In a recent paper entitled “Truth does not explain predictive success” , Carsten Held argues that the so-called “No-Miracles Argument” for scientific realism is easily refuted when the consequences of the underdetermination of theories by the evidence are taken into account. We contend that the No-Miracles Argument, when it is deployed within the context of sophisticated versions of realism, based on the notion of truthlikeness , survives Held’s criticism unscathed.
  41. Progress as Approximation to the Truth: A Defence of the Verisimilitudinarian Approach.Gustavo Cevolani & Luca Tambolo - 2013 - Erkenntnis 78 (4):921-935.
    In this paper we provide a compact presentation of the verisimilitudinarian approach to scientific progress (VS, for short) and defend it against the sustained attack recently mounted by Alexander Bird (2007). Advocated by such authors as Ilkka Niiniluoto and Theo Kuipers, VS is the view that progress can be explained in terms of the increasing verisimilitude (or, equivalently, truthlikeness, or approximation to the truth) of scientific theories. According to Bird, VS overlooks the central issue of the appropriate grounding of scientific (...)
  42. Verisimilitude and Legisimilitude.L. J. Cohen - 1987 - In T. A. F. Kuipers (ed.), What is Closer-to-the-Truth? Rodopi. pp. 129--144.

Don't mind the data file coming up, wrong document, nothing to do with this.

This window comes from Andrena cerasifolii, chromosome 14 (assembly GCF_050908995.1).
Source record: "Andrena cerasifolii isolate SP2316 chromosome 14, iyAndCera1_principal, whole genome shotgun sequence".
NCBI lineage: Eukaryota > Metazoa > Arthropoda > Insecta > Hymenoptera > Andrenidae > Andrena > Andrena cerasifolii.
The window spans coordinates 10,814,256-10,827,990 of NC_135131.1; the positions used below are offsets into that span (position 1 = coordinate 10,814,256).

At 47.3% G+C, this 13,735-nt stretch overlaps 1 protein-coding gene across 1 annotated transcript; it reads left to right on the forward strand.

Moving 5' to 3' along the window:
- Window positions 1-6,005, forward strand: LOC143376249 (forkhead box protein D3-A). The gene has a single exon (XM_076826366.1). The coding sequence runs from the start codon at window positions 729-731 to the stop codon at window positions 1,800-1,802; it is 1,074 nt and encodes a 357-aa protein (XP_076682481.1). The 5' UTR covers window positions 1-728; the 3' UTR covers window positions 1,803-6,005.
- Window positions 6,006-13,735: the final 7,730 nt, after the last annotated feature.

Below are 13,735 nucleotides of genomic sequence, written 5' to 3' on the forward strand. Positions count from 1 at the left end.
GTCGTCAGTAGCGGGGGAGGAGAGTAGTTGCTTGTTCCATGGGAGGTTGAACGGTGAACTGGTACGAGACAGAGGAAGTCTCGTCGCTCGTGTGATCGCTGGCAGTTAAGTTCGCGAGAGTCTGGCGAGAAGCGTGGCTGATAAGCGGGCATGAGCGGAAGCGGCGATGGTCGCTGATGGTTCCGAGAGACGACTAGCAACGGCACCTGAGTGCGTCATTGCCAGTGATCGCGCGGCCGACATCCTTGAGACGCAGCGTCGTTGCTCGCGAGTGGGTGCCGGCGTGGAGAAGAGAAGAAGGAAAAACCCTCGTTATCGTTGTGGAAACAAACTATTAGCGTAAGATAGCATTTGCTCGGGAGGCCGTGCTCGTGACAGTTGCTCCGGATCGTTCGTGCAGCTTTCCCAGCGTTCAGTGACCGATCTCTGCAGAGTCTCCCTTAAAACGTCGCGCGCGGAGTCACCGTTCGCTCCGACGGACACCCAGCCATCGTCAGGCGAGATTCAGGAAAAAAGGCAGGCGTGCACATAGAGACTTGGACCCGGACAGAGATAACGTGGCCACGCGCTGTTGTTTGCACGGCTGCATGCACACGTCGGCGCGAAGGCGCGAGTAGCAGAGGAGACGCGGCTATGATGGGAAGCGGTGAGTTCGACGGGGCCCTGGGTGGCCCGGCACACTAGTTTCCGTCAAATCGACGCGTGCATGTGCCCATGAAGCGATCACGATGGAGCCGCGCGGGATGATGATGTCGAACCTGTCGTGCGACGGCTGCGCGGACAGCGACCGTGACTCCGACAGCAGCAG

43. Empirical Modeling and Information Semantics.Gordana Dodig Crnkovic - 2008 - Mind & Society.
  44. New Essays in Logic and Philosophy of Science.Marcello D'Agostino, Federico Laudisa, Giulio Giorello, Telmo Pievani & Corrado Sinigaglia (eds.) - 2010 - College Publications.
  45. Truthlikeness and the Lottery Paradox Via the Preface Paradox.Simon D'Alfonso - 2018 - Australasian Journal of Philosophy 96 (2):391-397.
    In a 2017 AJP paper, Cevolani and Schurz propose a novel solution to the Preface Paradox that appeals to the notion of expected truthlikeness. This discussion note extends and analyses their approach by applying it to the related Lottery Paradox.
  46. Belief Merging with the Aim of Truthlikeness.Simon D'Alfonso - 2016 - Synthese 193 (7).
    The merging/fusion of belief/data collections in propositional logic form is a topic that has received due attention within the domains of database and AI research. A distinction can be made between two types of scenarios to which the process of merging can be applied. In the first type, the collections represent preferences, such as the voting choices of a group of people, that need to be aggregated so as to give a consistent result that in some way best represents the (...)
  47. On Quantifying Semantic Information.Simon D'Alfonso - 2011 - Information 2 (1):61-101.
    The purpose of this paper is to look at some existing methods of semantic information quantification and suggest some alternatives. It begins with an outline of Bar-Hillel and Carnap’s theory of semantic information before going on to look at Floridi’s theory of strongly semantic information. The latter then serves to initiate an in-depth investigation into the idea of utilising the notion of truthlikeness to quantify semantic information. Firstly, a couple of approaches to measure truthlikeness are drawn from the literature and (...)
  48. Supplementing Belief Revision for The Aim of Truthlikeness.Simon D'Alfonso - 2011 - The Reasoner 5 (9):143-144.
  49. Artistic Verisimilitude.J. P. Day - 1962 - Dialogue 1 (2):163-187.
  50. Artistic Verisimilitude.J. P. Day - 1962 - Dialogue 1 (3):278-304.